Schott’s Original Miscellany appeared in the UK in 2002 and became a bestseller. Ben Schott created a bizarre collection of useless facts, but the collection didn’t seem forced or twee or self-conscious. What sounds like a more self-conscious German equivalent appeared in August 2004, Ankowitschs Kleines Konversationslexikon. Meanwhile, Schott has been translated into German, and the translator adapted some of the lists to German, but if one is to believe ‘Welt am Sonntag’, not very convincingly (the number one German Christmas pop song being an unmeaningful category). It is in this German adaptation that Ankowitsch excels. Links all to amazon.de – might be worth looking at as a Christmas present – and the original might be useful for translators – it does have an index):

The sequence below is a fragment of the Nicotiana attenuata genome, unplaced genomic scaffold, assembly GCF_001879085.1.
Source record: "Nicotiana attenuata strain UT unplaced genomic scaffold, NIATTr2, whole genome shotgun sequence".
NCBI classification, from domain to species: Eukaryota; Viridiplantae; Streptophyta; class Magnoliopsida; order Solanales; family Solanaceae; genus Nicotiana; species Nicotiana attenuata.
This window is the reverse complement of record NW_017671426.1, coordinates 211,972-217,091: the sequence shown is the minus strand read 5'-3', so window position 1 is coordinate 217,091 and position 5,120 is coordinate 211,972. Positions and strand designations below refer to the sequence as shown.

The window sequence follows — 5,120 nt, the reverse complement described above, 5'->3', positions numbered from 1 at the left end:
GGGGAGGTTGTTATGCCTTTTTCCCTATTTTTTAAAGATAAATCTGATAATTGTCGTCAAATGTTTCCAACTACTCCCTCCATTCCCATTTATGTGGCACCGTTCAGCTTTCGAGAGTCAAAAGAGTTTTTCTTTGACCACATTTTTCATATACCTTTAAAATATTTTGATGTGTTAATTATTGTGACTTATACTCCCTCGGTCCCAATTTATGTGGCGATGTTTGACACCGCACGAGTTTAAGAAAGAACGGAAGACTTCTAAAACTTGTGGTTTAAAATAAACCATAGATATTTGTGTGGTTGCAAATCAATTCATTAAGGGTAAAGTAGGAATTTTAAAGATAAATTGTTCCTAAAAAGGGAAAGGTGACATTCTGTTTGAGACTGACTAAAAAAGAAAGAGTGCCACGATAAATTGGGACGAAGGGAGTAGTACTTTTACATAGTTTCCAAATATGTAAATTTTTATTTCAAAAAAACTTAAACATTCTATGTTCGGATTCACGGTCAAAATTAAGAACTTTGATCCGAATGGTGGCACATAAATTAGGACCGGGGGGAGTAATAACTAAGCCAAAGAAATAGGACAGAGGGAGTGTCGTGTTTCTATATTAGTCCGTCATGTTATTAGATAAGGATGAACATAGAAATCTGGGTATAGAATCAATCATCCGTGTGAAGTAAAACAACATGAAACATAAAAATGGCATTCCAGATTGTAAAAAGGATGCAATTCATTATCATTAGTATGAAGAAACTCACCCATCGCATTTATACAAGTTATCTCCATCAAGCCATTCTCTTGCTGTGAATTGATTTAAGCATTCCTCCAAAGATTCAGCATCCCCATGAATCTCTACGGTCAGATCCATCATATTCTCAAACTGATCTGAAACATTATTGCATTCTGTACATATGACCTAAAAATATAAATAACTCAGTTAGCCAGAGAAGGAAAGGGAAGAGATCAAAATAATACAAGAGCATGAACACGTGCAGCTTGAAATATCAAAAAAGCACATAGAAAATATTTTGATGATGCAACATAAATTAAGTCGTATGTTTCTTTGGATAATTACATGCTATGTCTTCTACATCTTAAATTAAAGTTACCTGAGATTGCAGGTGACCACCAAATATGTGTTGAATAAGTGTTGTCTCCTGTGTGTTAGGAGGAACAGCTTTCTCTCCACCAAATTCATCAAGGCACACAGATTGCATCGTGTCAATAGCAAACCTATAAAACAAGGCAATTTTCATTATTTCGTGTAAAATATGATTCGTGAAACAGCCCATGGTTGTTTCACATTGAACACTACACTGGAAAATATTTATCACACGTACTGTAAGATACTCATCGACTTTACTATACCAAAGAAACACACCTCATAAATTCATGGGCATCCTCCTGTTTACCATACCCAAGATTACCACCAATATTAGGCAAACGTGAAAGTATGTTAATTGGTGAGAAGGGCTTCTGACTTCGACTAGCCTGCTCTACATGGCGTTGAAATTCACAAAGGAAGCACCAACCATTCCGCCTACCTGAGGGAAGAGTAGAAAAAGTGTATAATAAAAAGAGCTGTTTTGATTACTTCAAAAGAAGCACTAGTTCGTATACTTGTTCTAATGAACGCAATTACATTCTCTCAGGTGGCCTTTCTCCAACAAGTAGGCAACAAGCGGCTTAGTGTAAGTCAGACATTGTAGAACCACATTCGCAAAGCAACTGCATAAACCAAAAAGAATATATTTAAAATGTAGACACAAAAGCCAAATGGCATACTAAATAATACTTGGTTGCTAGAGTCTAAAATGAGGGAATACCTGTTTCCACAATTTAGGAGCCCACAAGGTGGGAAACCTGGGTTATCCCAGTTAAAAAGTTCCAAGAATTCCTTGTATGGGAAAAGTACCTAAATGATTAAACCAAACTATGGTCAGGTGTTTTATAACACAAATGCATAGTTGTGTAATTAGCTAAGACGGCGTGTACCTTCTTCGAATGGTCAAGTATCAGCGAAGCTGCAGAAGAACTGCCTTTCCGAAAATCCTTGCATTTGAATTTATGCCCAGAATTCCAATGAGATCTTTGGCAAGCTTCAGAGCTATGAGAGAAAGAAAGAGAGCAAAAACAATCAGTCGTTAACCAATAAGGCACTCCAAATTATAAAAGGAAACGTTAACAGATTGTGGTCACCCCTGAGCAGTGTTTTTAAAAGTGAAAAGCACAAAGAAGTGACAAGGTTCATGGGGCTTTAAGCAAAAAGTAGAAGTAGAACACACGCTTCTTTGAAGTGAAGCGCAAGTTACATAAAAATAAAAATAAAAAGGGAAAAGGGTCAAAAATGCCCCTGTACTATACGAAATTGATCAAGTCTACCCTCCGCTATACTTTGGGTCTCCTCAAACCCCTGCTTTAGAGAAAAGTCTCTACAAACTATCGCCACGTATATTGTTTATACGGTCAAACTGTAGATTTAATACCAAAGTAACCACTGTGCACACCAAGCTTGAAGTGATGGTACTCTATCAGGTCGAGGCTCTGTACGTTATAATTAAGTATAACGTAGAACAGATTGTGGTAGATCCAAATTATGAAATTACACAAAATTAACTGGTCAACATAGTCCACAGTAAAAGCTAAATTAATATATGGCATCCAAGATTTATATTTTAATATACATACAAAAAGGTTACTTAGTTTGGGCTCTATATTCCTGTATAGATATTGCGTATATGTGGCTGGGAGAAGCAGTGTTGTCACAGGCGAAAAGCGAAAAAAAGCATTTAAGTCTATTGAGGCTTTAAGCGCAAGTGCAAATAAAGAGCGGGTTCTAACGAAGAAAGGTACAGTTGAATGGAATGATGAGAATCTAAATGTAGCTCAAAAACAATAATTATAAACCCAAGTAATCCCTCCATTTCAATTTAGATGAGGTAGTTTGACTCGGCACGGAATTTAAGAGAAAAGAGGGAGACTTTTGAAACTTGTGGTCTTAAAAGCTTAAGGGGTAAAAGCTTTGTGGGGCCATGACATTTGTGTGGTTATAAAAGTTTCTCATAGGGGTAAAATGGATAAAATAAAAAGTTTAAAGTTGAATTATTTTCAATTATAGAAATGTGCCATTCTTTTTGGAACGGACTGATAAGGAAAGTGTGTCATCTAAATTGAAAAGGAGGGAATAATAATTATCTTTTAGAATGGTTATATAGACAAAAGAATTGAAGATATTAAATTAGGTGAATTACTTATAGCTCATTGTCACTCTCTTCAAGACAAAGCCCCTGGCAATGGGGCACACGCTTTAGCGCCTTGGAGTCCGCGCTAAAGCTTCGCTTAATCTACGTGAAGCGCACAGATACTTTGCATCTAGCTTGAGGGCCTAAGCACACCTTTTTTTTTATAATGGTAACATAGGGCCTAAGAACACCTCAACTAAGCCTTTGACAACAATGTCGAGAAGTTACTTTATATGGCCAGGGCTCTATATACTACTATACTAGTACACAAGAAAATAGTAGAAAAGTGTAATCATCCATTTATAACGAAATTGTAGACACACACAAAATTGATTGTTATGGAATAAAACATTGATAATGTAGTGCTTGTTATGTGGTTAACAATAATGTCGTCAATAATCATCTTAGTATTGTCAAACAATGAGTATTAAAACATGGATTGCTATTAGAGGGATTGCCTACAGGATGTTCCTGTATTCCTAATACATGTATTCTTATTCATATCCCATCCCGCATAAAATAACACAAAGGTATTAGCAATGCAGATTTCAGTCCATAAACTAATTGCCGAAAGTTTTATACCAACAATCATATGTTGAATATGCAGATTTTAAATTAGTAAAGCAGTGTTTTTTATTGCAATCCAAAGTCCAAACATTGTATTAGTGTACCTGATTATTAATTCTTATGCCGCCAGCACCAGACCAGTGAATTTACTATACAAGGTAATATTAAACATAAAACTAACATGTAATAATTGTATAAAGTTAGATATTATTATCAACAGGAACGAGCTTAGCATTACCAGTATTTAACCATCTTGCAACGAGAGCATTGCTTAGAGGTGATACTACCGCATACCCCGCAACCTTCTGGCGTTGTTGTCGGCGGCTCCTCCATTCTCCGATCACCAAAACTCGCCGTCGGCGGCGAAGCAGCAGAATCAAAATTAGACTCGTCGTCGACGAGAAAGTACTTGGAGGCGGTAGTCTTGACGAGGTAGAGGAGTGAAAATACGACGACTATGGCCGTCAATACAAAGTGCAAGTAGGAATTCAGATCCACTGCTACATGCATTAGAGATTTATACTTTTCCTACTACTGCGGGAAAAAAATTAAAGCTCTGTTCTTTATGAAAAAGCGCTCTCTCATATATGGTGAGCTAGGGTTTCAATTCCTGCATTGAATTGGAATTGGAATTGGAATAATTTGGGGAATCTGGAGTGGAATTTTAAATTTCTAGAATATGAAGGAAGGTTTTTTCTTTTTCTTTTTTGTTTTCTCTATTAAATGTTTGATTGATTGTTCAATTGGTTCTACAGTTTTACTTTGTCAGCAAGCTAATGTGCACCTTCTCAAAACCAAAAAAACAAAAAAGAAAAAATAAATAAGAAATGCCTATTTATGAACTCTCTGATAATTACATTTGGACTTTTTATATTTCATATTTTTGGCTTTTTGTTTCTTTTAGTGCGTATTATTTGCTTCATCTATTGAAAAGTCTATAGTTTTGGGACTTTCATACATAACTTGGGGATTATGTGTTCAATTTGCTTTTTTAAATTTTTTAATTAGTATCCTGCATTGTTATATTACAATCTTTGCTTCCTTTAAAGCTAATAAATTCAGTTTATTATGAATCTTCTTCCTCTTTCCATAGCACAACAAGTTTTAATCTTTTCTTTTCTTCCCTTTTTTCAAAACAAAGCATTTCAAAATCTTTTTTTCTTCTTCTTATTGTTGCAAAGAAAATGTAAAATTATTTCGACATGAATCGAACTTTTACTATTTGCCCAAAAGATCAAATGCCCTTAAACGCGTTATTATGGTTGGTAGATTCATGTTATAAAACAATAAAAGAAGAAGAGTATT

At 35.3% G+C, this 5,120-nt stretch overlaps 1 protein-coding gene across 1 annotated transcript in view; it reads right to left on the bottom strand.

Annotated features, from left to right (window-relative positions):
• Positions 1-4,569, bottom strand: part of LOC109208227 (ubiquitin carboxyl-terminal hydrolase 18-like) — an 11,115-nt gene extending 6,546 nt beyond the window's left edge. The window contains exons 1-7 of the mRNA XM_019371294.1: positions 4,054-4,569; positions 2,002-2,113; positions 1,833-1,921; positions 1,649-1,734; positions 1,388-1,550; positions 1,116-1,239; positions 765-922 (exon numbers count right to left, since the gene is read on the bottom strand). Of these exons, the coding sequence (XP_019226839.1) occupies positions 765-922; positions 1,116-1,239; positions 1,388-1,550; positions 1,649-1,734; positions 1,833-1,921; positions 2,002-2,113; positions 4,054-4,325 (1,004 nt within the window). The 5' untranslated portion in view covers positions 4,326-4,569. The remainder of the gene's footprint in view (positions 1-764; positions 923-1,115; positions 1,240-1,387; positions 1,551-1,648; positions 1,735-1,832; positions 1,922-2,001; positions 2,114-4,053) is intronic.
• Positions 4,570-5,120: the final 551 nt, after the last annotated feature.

I realized the translation had been adapted when I watched that strange TV programme, Elke Heidenreichs ‘Lesen!’.
I had to go to the Berlin Verlag website to find who was responsible for translating / adapting Schott into German:
bq. Aus dem Englischen unter Mitarbeit von Matthias Strobel u. a.